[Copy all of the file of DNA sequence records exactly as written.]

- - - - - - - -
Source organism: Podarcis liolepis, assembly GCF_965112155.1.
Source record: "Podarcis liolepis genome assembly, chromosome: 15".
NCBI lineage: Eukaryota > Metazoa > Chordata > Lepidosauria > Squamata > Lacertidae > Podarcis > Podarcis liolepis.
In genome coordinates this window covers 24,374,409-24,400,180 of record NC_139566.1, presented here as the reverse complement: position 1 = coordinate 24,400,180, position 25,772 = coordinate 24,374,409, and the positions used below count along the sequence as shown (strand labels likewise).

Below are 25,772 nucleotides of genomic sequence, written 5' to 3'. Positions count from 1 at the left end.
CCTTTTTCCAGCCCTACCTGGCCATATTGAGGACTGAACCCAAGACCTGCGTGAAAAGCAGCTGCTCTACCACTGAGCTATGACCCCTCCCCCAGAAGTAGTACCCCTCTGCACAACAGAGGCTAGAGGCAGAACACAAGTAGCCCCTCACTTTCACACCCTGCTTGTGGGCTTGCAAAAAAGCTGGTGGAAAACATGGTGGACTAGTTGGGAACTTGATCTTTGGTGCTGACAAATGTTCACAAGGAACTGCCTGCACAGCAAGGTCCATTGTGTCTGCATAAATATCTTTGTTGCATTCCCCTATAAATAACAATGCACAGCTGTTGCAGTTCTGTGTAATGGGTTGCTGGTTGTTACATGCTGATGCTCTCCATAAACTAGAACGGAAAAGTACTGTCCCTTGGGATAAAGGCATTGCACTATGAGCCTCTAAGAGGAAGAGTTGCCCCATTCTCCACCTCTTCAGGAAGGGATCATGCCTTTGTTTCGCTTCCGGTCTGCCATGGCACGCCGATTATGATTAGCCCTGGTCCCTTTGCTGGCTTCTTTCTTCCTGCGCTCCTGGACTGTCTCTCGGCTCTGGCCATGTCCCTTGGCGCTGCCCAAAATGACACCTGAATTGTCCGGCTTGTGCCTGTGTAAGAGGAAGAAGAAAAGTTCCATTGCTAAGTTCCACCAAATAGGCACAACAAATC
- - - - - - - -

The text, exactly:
Source organism: Podarcis liolepis, assembly GCF_965112155.1.
Source record: "Podarcis liolepis genome assembly, chromosome: 15".
NCBI lineage: Eukaryota > Metazoa > Chordata > Lepidosauria > Squamata > Lacertidae > Podarcis > Podarcis liolepis.
In genome coordinates this window covers 24,374,409-24,400,180 of record NC_139566.1, presented here as the reverse complement: position 1 = coordinate 24,400,180, position 25,772 = coordinate 24,374,409, and the positions used below count along the sequence as shown (strand labels likewise).

Below are 25,772 nucleotides of genomic sequence, written 5' to 3'. Positions count from 1 at the left end.
CCTTTTTCCAGCCCTACCTGGCCATATTGAGGACTGAACCCAAGACCTGCGTGAAAAGCAGCTGCTCTACCACTGAGCTATGACCCCTCCCCCAGAAGTAGTACCCCTCTGCACAACAGAGGCTAGAGGCAGAACACAAGTAGCCCCTCACTTTCACACCCTGCTTGTGGGCTTGCAAAAAAGCTGGTGGAAAACATGGTGGACTAGTTGGGAACTTGATCTTTGGTGCTGACAAATGTTCACAAGGAACTGCCTGCACAGCAAGGTCCATTGTGTCTGCATAAATATCTTTGTTGCATTCCCCTATAAATAACAATGCACAGCTGTTGCAGTTCTGTGTAATGGGTTGCTGGTTGTTACATGCTGATGCTCTCCATAAACTAGAACGGAAAAGTACTGTCCCTTGGGATAAAGGCATTGCACTATGAGCCTCTAAGAGGAAGAGTTGCCCCATTCTCCACCTCTTCAGGAAGGGATCATGCCTTTGTTTCGCTTCCGGTCTGCCATGGCACGCCGATTATGATTAGCCCTGGTCCCTTTGCTGGCTTCTTTCTTCCTGCGCTCCTGGACTGTCTCTCGGCTCTGGCCATGTCCCTTGGCGCTGCCCAAAATGACACCTGAATTGTCCGGCTTGTGCCTGTGTAAGAGGAAGAAGAAAAGTTCCATTGCTAAGTTCCACCAAATAGGCACAACAAATC